Black Lives Matter: becoming anti-racist

Black Lives Matter protest

“Black Lives Matter. Lane4 seeks to create an inclusive atmosphere for those of all backgrounds, but that is not enough. The events leading up to and since the tragic murder of George Floyd have shown us that we have a long way to go on this topic. As an organisation, Lane4 is starting to deeply consider how we can interrogate our biases, examine our blind spots and look critically at our diversity of voice and representation across the whole organisation.

We recognise that there are no simple answers to solving workplace discrimination and systemic racism. This issue is too big for that. What we can do, while the organisation considers its own changes and we educate ourselves further, is share experiences from some of our people on this topic.”

–          Adrian Moorhouse, Managing Director


In this blog, Dwight Lawrence, Principal Consultant with Lane4 since 2013, discusses some of his experiences as a black professional in the UK.

Growing up black in the UK


I grew up in loving home, with two super-positive, hardworking and resourceful Jamaican parents. My mother was a midwife (nicknamed Queenie because of her accent) before becoming a magistrate and chair of our local Citizens Advice Bureau. My father was an engineer in the RAF and later became a college lecturer. He was also captain of a local cricket team, playing into his 60s. As a youngster, I moved around a lot due to my father’s RAF role, spending most of my childhood in Barry, South Wales.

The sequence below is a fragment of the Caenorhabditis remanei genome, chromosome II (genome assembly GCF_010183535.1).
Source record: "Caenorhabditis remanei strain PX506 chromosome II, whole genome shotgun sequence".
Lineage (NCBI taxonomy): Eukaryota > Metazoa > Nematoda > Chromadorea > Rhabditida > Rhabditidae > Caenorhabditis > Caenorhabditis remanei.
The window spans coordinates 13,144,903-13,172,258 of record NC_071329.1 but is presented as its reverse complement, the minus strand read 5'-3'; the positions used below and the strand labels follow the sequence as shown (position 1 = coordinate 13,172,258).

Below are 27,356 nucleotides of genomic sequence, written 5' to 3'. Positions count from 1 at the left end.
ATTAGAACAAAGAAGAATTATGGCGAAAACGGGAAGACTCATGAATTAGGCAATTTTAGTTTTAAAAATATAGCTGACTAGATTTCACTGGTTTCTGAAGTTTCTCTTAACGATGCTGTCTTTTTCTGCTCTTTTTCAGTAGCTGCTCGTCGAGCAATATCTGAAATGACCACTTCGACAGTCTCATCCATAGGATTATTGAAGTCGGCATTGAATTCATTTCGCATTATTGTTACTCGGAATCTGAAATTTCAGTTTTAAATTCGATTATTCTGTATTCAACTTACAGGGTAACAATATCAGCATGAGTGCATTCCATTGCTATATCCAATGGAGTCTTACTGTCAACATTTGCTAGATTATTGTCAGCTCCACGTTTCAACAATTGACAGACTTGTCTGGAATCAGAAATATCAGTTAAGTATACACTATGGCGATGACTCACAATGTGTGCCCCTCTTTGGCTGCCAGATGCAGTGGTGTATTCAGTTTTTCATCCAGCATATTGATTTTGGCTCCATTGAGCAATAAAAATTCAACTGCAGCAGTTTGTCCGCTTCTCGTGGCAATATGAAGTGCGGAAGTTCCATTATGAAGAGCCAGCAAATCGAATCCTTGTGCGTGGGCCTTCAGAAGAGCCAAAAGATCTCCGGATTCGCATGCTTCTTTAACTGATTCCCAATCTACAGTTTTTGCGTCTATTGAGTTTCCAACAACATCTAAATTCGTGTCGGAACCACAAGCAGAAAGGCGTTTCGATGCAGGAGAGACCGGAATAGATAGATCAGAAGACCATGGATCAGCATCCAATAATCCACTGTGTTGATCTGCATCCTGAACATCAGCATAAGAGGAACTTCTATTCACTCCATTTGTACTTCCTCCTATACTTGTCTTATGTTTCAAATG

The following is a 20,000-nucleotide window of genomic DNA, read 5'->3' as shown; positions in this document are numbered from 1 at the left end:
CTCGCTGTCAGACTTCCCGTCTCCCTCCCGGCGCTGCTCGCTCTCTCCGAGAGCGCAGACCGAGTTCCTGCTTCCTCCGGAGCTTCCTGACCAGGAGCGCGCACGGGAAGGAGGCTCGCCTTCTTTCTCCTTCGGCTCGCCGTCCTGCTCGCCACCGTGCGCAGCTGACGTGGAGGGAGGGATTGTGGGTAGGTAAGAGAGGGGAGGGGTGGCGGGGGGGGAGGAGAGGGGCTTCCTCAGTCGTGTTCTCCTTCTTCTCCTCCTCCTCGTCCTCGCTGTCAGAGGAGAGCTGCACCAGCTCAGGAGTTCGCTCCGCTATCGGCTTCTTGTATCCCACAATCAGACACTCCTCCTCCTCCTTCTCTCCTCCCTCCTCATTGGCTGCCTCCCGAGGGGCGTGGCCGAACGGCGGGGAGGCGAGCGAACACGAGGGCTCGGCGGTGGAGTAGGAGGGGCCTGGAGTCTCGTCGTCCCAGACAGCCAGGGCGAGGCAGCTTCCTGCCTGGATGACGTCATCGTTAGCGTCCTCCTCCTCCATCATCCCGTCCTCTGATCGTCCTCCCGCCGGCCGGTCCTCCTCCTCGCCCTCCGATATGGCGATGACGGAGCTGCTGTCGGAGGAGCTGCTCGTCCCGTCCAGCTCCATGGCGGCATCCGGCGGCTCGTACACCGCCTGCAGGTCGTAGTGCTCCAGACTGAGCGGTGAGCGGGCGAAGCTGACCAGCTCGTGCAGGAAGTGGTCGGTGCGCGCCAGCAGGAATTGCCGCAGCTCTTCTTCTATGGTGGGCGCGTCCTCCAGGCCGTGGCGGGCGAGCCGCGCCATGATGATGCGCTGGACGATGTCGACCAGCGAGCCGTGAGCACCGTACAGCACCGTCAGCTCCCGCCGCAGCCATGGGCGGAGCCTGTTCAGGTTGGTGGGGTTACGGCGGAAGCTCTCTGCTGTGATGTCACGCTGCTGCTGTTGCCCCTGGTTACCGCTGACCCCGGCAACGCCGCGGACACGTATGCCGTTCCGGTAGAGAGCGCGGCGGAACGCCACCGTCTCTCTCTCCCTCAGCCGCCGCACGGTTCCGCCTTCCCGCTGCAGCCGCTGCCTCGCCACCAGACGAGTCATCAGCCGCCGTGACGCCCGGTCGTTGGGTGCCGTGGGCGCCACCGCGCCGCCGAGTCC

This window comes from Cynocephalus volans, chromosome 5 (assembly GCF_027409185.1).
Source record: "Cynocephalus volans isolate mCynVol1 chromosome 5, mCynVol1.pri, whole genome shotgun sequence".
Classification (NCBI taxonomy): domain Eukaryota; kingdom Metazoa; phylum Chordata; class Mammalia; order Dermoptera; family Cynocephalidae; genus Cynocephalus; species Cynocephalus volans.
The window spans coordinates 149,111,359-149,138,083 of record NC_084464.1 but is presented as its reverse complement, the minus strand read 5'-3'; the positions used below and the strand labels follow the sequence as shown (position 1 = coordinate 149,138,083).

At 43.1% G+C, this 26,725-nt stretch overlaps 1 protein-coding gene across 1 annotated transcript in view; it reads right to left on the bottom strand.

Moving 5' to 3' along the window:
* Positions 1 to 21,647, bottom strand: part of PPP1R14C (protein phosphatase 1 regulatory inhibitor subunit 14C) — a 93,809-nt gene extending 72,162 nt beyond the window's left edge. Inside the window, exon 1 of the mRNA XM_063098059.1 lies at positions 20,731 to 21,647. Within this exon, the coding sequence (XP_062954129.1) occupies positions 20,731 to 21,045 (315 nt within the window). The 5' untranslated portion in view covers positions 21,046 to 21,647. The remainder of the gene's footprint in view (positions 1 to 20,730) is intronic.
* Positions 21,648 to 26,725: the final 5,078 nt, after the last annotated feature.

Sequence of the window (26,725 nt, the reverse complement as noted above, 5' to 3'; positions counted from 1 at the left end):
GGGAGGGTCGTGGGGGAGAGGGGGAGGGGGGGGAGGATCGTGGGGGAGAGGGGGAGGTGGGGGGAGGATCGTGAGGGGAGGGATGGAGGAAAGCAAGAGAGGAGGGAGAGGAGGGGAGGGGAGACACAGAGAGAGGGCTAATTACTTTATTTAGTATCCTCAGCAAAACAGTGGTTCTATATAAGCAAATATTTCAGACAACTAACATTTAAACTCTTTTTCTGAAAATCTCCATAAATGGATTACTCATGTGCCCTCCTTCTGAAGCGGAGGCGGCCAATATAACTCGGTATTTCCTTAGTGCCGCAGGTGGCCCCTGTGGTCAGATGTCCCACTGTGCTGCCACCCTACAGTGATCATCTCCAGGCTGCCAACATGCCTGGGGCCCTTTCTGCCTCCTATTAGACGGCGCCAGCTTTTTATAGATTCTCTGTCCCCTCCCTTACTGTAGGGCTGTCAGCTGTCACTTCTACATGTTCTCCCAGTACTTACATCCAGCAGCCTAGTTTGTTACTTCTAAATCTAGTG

There’s a saying about how every black person in the UK remembers the first time they realised they were regarded as different. For me, it was in 1974 on my first day at school in Wales. The only black kid amongst 200 pupils, I was followed around the playground by 20 or 30 children, all asking me questions like “If I rub your skin will the brown come off?” , ‘What colour is your poo?’, “Do you bleed red?” Now looking back, I don’t believe there was malice in those questions, but I immediately felt like an outsider.

Still, I enjoyed school, especially reading, geography and sport. I did think it odd that I never saw anyone in the stories that looked like me or my family but felt too awkward to mention it. After all, my toys were all pink skinned too. I remember thinking once that at least my blond action man had hair like mine.